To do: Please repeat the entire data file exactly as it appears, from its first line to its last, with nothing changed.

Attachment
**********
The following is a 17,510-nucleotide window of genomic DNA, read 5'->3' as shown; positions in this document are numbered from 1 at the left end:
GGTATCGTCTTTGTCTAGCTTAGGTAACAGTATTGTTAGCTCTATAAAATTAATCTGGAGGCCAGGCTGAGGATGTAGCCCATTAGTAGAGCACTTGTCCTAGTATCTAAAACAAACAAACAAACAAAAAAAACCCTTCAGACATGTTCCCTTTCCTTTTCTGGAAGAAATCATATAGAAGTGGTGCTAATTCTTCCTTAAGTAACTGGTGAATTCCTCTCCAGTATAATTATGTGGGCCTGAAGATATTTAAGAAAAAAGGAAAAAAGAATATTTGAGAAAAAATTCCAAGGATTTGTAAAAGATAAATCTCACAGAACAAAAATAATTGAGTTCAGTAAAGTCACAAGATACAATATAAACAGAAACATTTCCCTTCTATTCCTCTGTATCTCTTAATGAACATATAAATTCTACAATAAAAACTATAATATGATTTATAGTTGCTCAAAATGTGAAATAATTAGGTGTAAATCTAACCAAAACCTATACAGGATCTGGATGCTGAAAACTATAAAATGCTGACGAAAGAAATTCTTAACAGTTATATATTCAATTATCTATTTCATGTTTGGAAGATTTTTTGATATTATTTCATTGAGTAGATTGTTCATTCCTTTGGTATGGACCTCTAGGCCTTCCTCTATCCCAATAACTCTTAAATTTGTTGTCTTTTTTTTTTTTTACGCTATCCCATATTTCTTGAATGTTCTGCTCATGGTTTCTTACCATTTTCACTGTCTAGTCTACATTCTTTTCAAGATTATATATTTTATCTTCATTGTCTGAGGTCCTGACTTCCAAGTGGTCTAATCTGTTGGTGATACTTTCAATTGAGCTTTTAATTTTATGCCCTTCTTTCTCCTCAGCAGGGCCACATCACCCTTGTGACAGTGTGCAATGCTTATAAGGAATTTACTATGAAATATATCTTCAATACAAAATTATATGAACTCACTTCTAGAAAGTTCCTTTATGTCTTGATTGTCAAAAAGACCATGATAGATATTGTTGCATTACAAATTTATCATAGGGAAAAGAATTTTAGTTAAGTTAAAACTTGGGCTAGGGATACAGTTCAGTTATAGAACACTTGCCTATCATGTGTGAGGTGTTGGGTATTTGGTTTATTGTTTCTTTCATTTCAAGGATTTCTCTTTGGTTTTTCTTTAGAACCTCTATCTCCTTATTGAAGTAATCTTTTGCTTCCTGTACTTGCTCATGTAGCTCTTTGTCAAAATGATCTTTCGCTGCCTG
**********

The following is a 17,510-nucleotide window of genomic DNA, read 5'->3' as shown; positions in this document are numbered from 1 at the left end:
GGTATCGTCTTTGTCTAGCTTAGGTAACAGTATTGTTAGCTCTATAAAATTAATCTGGAGGCCAGGCTGAGGATGTAGCCCATTAGTAGAGCACTTGTCCTAGTATCTAAAACAAACAAACAAACAAAAAAAACCCTTCAGACATGTTCCCTTTCCTTTTCTGGAAGAAATCATATAGAAGTGGTGCTAATTCTTCCTTAAGTAACTGGTGAATTCCTCTCCAGTATAATTATGTGGGCCTGAAGATATTTAAGAAAAAAGGAAAAAAGAATATTTGAGAAAAAATTCCAAGGATTTGTAAAAGATAAATCTCACAGAACAAAAATAATTGAGTTCAGTAAAGTCACAAGATACAATATAAACAGAAACATTTCCCTTCTATTCCTCTGTATCTCTTAATGAACATATAAATTCTACAATAAAAACTATAATATGATTTATAGTTGCTCAAAATGTGAAATAATTAGGTGTAAATCTAACCAAAACCTATACAGGATCTGGATGCTGAAAACTATAAAATGCTGACGAAAGAAATTCTTAACAGTTATATATTCAATTATCTATTTCATGTTTGGAAGATTTTTTGATATTATTTCATTGAGTAGATTGTTCATTCCTTTGGTATGGACCTCTAGGCCTTCCTCTATCCCAATAACTCTTAAATTTGTTGTCTTTTTTTTTTTTTACGCTATCCCATATTTCTTGAATGTTCTGCTCATGGTTTCTTACCATTTTCACTGTCTAGTCTACATTCTTTTCAAGATTATATATTTTATCTTCATTGTCTGAGGTCCTGACTTCCAAGTGGTCTAATCTGTTGGTGATACTTTCAATTGAGCTTTTAATTTTATGCCCTTCTTTCTCCTCAGCAGGGCCACATCACCCTTGTGACAGTGTGCAATGCTTATAAGGAATTTACTATGAAATATATCTTCAATACAAAATTATATGAACTCACTTCTAGAAAGTTCCTTTATGTCTTGATTGTCAAAAAGACCATGATAGATATTGTTGCATTACAAATTTATCATAGGGAAAAGAATTTTAGTTAAGTTAAAACTTGGGCTAGGGATACAGTTCAGTTATAGAACACTTGCCTATCATGTGTGAGGTGTTGGGTATTTGGTTTATTGTTTCTTTCATTTCAAGGATTTCTCTTTGGTTTTTCTTTAGAACCTCTATCTCCTTATTGAAGTAATCTTTTGCTTCCTGTACTTGCTCATGTAGCTCTTTGTCAAAATGATCTTTCGCTGCCTG